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26-04-2011, 12:36 PM
Bhatt Drashti H
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WiFiber is a wireless technology which is used for data transmission between two points.
It is used now for high specific data transmission.
WiFiber operates in the 71-76, 81-86, and 92-95GHz frequencies to avoid interference.
It also transmits in a tight beam to avoid overlap.
WiFiber technology supports of data rate 2.7 Gbps.
As Optical Fiber lacks in:
(iii)Affected by chemicals
(v)Requires special skills
Almost all wireless technologies uses the data transmission frequency around or lesser than 5 GHz. Hence, there is a huge traffic forms in such a range.
We need a better and advanced technology which is capable of high data transmission and can be used in high specific delivery conditions.
It exploits a different part of the electromagnetic spectrum.
GigaBeam spend less time routing data, and more time delivering it.
The tight beams of data having directional nature will rarely, if ever, cross each other's paths, data transmission can flow without interference.
Full duplex & point to point line of sight.
Wireless transmitters that send traditional signals are made of silicon
It permits high-speed data rates, where molecules in the atmosphere absorb energy at certain frequencies.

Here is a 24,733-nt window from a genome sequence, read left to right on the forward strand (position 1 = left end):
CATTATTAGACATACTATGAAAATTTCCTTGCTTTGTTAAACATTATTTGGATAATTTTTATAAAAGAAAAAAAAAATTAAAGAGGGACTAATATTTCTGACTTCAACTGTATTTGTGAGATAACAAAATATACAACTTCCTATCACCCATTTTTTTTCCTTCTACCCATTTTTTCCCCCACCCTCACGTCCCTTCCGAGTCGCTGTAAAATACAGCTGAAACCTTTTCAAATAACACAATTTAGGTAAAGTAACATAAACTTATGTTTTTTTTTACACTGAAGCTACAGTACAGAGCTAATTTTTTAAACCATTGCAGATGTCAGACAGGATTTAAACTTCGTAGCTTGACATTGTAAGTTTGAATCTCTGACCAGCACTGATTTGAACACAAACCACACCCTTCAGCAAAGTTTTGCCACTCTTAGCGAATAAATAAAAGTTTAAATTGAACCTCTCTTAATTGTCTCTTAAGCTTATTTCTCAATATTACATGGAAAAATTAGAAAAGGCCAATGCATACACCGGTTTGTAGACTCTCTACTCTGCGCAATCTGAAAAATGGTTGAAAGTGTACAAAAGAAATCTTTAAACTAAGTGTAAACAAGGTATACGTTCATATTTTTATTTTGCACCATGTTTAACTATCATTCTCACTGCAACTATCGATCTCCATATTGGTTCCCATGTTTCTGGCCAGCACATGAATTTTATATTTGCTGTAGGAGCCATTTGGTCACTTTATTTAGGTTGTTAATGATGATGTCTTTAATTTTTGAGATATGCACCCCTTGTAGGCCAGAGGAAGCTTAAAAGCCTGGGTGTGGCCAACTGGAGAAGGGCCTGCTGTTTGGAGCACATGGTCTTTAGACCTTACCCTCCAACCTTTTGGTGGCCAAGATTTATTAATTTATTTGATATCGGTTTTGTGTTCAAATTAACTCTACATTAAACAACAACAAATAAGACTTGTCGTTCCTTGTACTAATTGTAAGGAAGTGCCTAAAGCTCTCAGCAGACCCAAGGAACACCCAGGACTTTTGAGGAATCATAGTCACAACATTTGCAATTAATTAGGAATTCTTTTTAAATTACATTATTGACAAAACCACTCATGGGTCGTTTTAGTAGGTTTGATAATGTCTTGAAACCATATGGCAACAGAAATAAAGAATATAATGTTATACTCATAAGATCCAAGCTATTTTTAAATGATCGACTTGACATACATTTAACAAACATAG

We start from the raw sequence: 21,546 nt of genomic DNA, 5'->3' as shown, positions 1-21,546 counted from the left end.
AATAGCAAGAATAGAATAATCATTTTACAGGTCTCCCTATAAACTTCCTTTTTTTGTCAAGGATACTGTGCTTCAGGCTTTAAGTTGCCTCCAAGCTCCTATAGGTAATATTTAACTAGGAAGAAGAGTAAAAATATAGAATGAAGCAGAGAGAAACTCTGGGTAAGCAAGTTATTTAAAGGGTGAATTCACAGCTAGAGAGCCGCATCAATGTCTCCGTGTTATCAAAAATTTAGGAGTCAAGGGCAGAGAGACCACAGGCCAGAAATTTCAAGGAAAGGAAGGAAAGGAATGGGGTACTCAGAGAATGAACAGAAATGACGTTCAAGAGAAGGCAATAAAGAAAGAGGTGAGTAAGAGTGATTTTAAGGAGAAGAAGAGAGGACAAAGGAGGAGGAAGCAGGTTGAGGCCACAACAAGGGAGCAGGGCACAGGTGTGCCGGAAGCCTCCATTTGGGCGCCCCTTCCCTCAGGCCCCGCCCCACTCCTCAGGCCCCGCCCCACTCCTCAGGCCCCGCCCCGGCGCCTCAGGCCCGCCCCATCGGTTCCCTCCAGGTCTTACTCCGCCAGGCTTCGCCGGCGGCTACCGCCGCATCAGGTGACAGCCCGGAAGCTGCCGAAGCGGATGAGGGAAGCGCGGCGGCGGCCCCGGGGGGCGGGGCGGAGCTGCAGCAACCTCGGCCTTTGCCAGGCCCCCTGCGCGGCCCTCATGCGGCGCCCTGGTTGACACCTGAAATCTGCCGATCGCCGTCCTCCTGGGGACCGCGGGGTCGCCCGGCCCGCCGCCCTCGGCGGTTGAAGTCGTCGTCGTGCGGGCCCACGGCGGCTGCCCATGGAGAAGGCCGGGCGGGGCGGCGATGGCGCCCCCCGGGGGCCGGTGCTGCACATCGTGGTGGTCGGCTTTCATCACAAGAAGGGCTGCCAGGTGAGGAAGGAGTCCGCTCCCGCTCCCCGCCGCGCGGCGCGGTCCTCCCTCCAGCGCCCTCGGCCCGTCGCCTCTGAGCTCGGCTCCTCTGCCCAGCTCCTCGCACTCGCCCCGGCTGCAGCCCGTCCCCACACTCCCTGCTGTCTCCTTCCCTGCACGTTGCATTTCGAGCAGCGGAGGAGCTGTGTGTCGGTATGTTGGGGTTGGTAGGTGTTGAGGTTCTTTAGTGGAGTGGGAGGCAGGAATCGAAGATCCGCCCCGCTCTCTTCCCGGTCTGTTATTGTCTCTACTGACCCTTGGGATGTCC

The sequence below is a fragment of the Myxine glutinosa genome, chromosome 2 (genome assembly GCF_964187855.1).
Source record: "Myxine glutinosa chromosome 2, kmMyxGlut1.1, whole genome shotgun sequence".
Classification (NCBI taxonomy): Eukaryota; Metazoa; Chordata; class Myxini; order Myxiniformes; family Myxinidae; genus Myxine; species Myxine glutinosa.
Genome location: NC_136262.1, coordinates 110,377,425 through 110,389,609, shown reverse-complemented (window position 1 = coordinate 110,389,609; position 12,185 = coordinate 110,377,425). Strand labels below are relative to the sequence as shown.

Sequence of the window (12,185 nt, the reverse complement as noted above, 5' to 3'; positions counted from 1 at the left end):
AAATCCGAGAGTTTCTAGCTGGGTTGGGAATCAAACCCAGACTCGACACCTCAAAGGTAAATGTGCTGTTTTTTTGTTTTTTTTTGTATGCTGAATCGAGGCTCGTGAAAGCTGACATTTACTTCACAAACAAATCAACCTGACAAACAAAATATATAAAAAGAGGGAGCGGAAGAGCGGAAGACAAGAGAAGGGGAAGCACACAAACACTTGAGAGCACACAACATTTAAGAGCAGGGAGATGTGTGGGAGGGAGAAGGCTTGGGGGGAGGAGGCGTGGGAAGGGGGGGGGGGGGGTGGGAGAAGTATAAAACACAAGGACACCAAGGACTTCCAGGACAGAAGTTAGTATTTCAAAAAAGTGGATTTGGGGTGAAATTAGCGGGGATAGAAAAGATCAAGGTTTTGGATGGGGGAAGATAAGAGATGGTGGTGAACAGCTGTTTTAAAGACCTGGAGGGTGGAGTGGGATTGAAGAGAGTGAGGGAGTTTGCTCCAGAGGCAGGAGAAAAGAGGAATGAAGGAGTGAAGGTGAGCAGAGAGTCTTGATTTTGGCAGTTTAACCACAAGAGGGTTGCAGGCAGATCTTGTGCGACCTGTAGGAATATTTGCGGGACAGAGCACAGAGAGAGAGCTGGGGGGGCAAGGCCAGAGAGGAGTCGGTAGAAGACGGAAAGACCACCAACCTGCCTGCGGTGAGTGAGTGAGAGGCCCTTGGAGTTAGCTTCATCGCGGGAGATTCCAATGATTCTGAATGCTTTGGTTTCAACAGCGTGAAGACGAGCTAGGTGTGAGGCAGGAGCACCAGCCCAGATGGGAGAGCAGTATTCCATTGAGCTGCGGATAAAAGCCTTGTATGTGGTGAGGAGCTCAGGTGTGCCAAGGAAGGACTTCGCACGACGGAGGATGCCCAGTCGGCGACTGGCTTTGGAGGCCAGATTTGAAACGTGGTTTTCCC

It exploits those frequencies that are less susceptible to absorption by air and water molecules.
TECHNICAL & H/W Info…..
System: Frequency Range: 71-76 GHz
(paired with 81 ± 86 GHz.)
Frequency Stabilization: + 4 ppm.
Frequency Source: Synthesized, software programmable.
Transmitter: Output power: 20 dBm
Receiver: Threshold (10-6 BER): -57 dBm.
System Noise Figure: -7 dB.
Antenna: Size and Type: 2 ft (60 cm)
Weight: 37 lb (17 kg).
Gain: 50 dBi @ 73.5 GHz.
Beam widths: 0.4´ @ 73.5 GHz
Electrical: Input voltage range: -48 V DC 25%.
Power Consumption: 28 W.
Dual Power Supplies: Redundant, single or independency connected.
Operating temp. range: -33 to + 55 ºC.
Altitude: To 15,000 ft (4,500 m).
Humidity: to 95% non-condensing.
Companies are using products developed for the E-band frequencies (71-76GHz, 81-86 GHz, 92-95 GHz)
Government Offices: Federal, State, and Local Department of Homeland Security
Enterprises and Businesses
Wireless Service Providers, both mobile and fixed network ( Wi-Fi , Wi -Max) operators
International Enterprises and Service Providers
Microwave Satellite technologies, Inc (MST), has purchased 5 Wifiber wireless fiber links from GigaBeam
Plans deployment of future products capable of 10 Gigabits-per-second
Wifiber G-2.7 series of wireless fiber links is designed to operate at 2.7 Gigabits-per-second, the highest speed currently available for commercial licensed spectrum wireless links.
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16-01-2012, 12:28 PM